Chickens in Egypt in 1500BCE? So early? I thought Gallus gallus was SE Asian. Has anyone mapped the dispersal of the common chicken? and if so, who had to count the bones in the middens?
He has a careful, serious explanation of the layout of story graphics in Egyptian and Mesopotamian friezes,
like a strip cartoon. Oddly, he says
Movement is therefore sacrificed. Depends on where you learned the convention, I guess. (p 131)
In the rise of the nomads (always part of a mixed economy with agriculture):
Herds of [...] sheep, goats and cattle (though not pigs). (p. 139) Pigs later? Wild pigs are terrifying, but so were wild cattle. Pigs may well have been worse. So, when pigs? Compare with chickens.
Hittites: the nice warrior-nomads. At least, after sweeping through Asia Minor and fighting Egypt to a draw, they turned to diplomacy, leaving
the signature in 1280 of the oldest peace treaty of which the text has survived. Also, nice art, not a theocracy, and womens' status
seems to have been as liberal as in Crete. (p 144) It's the (later but loosely similar) Scythians who may have had women warriors, depending on how recent excavations are interpreted, I think.
The Hittites also look better because they come before the hardly-understood collapse of the 12th century BCE, in which the Mycenaean cities were burnt or deserted, writing and technologies were lost, whole peoples moved as—refugees? nomads? invaders? The climate explanation, p. 151, makes one think of ENSO. The only records, apparently, were left by Egypt, who didn't really know where the masses were coming from. Egypt called them the "People from the Sea", and fought off waves of them, or at least diverted their settlement.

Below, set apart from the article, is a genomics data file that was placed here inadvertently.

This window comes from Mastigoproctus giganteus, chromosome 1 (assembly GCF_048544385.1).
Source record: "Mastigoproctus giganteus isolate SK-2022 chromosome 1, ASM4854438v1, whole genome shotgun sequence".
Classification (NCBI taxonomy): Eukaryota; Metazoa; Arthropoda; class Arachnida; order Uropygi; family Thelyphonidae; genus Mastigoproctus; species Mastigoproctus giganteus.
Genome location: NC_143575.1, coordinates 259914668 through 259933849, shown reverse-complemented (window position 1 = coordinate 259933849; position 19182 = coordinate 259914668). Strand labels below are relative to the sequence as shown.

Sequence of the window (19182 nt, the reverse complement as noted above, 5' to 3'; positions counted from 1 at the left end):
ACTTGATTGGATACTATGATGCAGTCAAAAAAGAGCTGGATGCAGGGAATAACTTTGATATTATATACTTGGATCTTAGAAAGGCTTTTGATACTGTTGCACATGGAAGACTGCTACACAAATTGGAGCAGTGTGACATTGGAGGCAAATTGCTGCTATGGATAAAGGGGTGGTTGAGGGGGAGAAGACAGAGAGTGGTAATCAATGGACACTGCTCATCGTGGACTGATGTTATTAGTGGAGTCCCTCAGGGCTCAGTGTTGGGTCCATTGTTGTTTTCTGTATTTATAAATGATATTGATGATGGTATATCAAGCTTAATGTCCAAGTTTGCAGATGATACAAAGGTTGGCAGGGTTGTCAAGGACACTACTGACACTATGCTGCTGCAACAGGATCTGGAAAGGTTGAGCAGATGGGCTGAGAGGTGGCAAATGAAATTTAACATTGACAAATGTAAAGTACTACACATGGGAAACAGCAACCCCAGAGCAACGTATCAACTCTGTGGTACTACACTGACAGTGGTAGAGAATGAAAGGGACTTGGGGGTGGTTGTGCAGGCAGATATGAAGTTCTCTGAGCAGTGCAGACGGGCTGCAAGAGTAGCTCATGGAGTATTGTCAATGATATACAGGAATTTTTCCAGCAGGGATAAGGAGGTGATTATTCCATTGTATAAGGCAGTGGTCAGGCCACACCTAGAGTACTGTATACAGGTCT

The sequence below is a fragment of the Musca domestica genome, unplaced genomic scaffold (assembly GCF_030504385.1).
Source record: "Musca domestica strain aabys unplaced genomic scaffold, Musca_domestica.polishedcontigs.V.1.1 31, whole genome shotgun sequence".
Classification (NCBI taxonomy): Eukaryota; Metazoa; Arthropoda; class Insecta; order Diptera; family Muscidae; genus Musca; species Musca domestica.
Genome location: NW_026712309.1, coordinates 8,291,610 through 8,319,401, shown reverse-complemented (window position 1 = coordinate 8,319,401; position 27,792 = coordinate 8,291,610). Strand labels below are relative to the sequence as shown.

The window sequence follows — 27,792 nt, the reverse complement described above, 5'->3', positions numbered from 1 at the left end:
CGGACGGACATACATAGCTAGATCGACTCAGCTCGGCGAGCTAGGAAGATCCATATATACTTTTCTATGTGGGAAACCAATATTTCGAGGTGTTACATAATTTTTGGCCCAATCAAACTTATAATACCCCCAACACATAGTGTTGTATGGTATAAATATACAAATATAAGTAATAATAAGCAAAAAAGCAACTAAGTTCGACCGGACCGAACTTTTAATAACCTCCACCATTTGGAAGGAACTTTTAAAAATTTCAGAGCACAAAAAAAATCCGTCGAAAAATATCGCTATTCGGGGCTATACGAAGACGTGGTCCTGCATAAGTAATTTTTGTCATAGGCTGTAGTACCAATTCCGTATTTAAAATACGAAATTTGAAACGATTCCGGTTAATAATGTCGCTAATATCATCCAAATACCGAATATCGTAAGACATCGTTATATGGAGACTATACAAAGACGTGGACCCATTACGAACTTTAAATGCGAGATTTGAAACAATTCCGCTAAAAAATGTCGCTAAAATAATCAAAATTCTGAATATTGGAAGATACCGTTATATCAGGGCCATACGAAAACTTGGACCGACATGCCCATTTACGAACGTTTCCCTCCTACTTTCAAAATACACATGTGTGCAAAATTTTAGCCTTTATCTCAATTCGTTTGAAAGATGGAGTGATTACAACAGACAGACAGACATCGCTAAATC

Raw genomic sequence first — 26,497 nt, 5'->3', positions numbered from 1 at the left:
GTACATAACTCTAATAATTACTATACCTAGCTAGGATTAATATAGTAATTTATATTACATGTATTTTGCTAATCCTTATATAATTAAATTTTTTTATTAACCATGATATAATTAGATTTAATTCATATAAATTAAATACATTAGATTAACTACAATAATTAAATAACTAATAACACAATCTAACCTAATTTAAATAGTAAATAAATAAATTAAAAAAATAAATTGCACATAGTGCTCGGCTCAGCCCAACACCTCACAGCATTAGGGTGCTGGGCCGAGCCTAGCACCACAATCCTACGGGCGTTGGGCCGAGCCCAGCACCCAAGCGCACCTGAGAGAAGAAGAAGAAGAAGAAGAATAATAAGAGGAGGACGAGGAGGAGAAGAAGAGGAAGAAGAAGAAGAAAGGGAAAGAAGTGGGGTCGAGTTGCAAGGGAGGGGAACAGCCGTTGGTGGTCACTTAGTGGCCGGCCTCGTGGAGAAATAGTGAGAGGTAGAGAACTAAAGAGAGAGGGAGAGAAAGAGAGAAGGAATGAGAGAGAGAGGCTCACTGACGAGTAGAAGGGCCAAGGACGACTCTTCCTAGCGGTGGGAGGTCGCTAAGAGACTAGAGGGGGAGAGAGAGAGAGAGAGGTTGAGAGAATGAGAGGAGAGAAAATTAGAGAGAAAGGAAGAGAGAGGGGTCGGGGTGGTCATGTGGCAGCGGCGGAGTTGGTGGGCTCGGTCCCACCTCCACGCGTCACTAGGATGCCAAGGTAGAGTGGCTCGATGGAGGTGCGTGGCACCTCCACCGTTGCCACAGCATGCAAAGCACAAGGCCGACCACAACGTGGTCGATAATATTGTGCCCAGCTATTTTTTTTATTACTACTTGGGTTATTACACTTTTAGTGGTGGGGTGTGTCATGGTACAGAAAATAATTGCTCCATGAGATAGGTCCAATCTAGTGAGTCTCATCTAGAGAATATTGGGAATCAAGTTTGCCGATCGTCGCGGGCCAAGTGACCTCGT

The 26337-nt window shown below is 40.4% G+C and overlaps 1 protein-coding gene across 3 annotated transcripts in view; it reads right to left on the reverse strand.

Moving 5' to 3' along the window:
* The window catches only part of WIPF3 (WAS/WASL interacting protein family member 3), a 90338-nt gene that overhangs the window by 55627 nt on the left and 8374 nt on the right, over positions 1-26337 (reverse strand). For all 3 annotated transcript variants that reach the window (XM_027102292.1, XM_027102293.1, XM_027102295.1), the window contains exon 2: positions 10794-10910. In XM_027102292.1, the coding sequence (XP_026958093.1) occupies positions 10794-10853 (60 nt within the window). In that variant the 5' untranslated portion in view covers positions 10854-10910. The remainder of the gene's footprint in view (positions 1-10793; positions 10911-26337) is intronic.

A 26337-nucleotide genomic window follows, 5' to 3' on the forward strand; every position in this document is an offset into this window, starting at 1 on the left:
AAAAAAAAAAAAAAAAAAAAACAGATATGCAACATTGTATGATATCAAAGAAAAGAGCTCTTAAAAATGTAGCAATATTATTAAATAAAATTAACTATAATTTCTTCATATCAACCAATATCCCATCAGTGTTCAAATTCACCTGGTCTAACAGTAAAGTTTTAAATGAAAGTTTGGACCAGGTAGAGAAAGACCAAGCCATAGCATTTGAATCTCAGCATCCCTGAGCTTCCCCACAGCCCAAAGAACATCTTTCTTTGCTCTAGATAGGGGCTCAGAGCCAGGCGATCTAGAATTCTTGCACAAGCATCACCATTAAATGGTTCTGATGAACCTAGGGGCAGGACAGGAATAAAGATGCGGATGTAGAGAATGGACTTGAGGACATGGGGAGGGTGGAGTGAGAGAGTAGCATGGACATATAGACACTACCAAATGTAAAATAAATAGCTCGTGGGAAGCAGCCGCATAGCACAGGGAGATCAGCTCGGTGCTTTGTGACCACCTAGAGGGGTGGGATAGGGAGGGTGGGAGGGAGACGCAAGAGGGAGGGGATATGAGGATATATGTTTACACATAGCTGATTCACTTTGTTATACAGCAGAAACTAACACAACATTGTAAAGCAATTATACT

As for the Philistines, with or without the pharaoh's consent, they settled in the land to which they would give their name—Palestine—which they had to defend against the Hebrews. (p 154)
And after that, which sounds bad enough, several hundred years of dark age - the Iron Age, which Braudel associates with the common possession and "democratization" of weapons, and also with war becoming endemic and more cruel. He also looks at it as an enormous economic depression. (pp. 155-163, various)
Indo-Europeans burble into or out of central Europe, identifiable because they cremated their dead and left the remains in fields of urns. (p 168) Urn Buriall?
Eventually civilization restarts, especially the Phoenicians trading with, or colonizing, the back-of-barbarian West of the Mediterranean. Braudel skips over many "who was first" quibbles. He probably doesn't have a dog in the fight; in the first place, he's happy when people are making and trading and moving about; and in the second he regards the whole Med as one culture.
Historical humor: Carthage made a mint by trading with the backward people in Spain for silver. Enough silver has circulating to move the gold:silver exchange rate in Egypt